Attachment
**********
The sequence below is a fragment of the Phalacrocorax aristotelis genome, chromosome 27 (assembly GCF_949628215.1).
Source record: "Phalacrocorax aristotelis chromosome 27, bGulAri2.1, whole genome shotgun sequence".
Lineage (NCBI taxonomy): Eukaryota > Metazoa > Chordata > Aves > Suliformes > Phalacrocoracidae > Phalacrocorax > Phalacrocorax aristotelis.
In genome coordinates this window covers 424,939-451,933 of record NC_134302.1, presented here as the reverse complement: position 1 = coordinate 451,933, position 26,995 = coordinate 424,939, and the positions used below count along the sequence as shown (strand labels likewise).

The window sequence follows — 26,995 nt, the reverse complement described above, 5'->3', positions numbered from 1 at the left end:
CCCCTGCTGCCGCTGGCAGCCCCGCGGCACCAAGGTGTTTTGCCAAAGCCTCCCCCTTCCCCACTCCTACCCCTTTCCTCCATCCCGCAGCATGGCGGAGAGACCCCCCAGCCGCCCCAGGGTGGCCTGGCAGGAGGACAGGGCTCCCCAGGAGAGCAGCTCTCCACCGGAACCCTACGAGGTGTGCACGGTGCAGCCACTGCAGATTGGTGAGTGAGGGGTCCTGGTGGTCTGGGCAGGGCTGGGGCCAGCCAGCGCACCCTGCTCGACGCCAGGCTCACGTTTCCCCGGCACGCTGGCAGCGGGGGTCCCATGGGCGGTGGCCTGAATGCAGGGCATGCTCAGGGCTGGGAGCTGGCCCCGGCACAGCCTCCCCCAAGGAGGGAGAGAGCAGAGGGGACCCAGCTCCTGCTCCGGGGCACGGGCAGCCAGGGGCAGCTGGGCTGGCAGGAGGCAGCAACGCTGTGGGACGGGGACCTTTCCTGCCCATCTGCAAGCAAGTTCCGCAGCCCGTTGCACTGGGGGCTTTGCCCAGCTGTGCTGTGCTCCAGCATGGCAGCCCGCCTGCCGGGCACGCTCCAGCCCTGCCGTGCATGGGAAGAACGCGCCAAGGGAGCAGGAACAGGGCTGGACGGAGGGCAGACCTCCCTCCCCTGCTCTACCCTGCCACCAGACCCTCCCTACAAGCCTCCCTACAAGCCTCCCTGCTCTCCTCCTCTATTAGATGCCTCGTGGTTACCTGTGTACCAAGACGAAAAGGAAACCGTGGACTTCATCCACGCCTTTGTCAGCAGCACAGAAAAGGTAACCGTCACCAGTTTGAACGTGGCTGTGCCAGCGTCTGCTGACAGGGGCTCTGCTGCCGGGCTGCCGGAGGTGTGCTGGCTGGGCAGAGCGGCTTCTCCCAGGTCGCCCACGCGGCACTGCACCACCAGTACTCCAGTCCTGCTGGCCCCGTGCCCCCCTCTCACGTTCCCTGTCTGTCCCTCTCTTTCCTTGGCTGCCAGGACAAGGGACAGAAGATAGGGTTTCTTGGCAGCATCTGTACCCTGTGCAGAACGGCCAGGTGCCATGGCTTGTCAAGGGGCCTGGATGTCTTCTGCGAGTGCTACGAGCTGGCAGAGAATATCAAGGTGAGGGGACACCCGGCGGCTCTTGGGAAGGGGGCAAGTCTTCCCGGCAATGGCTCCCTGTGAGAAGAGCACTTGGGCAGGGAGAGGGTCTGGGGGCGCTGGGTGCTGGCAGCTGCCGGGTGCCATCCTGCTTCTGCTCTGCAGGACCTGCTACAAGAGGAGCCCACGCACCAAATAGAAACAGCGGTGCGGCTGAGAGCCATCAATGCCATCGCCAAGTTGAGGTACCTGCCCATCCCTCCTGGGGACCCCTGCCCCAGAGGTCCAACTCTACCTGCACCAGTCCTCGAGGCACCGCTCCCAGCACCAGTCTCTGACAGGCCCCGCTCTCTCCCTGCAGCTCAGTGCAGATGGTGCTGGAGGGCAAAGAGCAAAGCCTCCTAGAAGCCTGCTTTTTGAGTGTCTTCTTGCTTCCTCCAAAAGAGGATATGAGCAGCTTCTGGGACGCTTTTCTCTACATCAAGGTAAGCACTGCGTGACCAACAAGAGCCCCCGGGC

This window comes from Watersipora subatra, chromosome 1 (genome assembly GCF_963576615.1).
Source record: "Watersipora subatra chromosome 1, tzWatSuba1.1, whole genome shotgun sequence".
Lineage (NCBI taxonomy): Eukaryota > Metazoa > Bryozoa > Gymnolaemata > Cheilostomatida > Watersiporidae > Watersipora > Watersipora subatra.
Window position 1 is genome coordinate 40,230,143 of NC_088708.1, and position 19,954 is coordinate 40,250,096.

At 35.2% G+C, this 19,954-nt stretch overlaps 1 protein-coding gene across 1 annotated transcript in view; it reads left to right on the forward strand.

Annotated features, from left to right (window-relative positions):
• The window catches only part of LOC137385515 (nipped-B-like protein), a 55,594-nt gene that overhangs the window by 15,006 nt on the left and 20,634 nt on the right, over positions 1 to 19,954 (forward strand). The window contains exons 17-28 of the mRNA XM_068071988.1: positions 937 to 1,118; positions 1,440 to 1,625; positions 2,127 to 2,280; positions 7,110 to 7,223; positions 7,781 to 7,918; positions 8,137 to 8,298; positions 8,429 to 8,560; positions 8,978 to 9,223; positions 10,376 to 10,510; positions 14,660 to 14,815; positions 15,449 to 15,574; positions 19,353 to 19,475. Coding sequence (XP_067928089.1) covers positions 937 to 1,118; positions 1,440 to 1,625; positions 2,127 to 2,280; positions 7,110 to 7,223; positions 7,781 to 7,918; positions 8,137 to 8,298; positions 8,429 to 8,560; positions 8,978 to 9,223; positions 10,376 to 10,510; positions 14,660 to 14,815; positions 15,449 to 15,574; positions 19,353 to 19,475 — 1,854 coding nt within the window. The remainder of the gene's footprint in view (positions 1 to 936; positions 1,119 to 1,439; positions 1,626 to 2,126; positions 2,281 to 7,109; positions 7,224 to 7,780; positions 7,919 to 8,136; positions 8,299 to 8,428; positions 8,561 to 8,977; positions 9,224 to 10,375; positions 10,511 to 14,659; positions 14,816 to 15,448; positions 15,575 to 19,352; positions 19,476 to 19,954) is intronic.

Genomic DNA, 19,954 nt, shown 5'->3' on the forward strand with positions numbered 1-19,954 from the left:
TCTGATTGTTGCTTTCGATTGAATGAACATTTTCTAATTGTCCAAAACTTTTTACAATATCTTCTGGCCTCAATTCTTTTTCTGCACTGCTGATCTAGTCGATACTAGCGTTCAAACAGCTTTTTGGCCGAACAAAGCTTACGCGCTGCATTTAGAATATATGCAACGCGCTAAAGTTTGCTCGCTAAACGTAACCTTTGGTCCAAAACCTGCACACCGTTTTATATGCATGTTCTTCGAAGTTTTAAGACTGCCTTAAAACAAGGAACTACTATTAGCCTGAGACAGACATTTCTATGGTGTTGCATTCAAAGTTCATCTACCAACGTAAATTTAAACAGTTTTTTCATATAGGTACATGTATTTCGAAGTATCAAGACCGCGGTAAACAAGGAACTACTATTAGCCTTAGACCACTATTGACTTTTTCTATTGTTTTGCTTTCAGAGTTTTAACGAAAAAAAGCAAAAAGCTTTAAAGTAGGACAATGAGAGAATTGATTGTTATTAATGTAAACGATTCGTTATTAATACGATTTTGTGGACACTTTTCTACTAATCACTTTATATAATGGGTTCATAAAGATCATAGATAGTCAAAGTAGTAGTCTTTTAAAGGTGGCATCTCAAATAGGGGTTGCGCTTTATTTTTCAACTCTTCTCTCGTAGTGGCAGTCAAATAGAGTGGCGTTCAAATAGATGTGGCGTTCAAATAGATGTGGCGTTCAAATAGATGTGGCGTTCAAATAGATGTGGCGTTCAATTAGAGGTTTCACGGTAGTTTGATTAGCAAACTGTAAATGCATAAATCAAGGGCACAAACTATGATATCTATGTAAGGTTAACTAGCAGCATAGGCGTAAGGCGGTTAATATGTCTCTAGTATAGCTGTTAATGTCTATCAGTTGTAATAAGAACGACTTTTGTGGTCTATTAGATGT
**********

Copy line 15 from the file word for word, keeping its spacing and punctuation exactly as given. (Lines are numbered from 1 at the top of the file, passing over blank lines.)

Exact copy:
TCTGATTGTTGCTTTCGATTGAATGAACATTTTCTAATTGTCCAAAACTTTTTACAATATCTTCTGGCCTCAATTCTTTTTCTGCACTGCTGATCTAGTCGATACTAGCGTTCAAACAGCTTTTTGGCCGAACAAAGCTTACGCGCTGCATTTAGAATATATGCAACGCGCTAAAGTTTGCTCGCTAAACGTAACCTTTGGTCCAAAACCTGCACACCGTTTTATATGCATGTTCTTCGAAGTTTTAAGACTGCCTTAAAACAAGGAACTACTATTAGCCTGAGACAGACATTTCTATGGTGTTGCATTCAAAGTTCATCTACCAACGTAAATTTAAACAGTTTTTTCATATAGGTACATGTATTTCGAAGTATCAAGACCGCGGTAAACAAGGAACTACTATTAGCCTTAGACCACTATTGACTTTTTCTATTGTTTTGCTTTCAGAGTTTTAACGAAAAAAAGCAAAAAGCTTTAAAGTAGGACAATGAGAGAATTGATTGTTATTAATGTAAACGATTCGTTATTAATACGATTTTGTGGACACTTTTCTACTAATCACTTTATATAATGGGTTCATAAAGATCATAGATAGTCAAAGTAGTAGTCTTTTAAAGGTGGCATCTCAAATAGGGGTTGCGCTTTATTTTTCAACTCTTCTCTCGTAGTGGCAGTCAAATAGAGTGGCGTTCAAATAGATGTGGCGTTCAAATAGATGTGGCGTTCAAATAGATGTGGCGTTCAAATAGATGTGGCGTTCAATTAGAGGTTTCACGGTAGTTTGATTAGCAAACTGTAAATGCATAAATCAAGGGCACAAACTATGATATCTATGTAAGGTTAACTAGCAGCATAGGCGTAAGGCGGTTAATATGTCTCTAGTATAGCTGTTAATGTCTATCAGTTGTAATAAGAACGACTTTTGTGGTCTATTAGATGT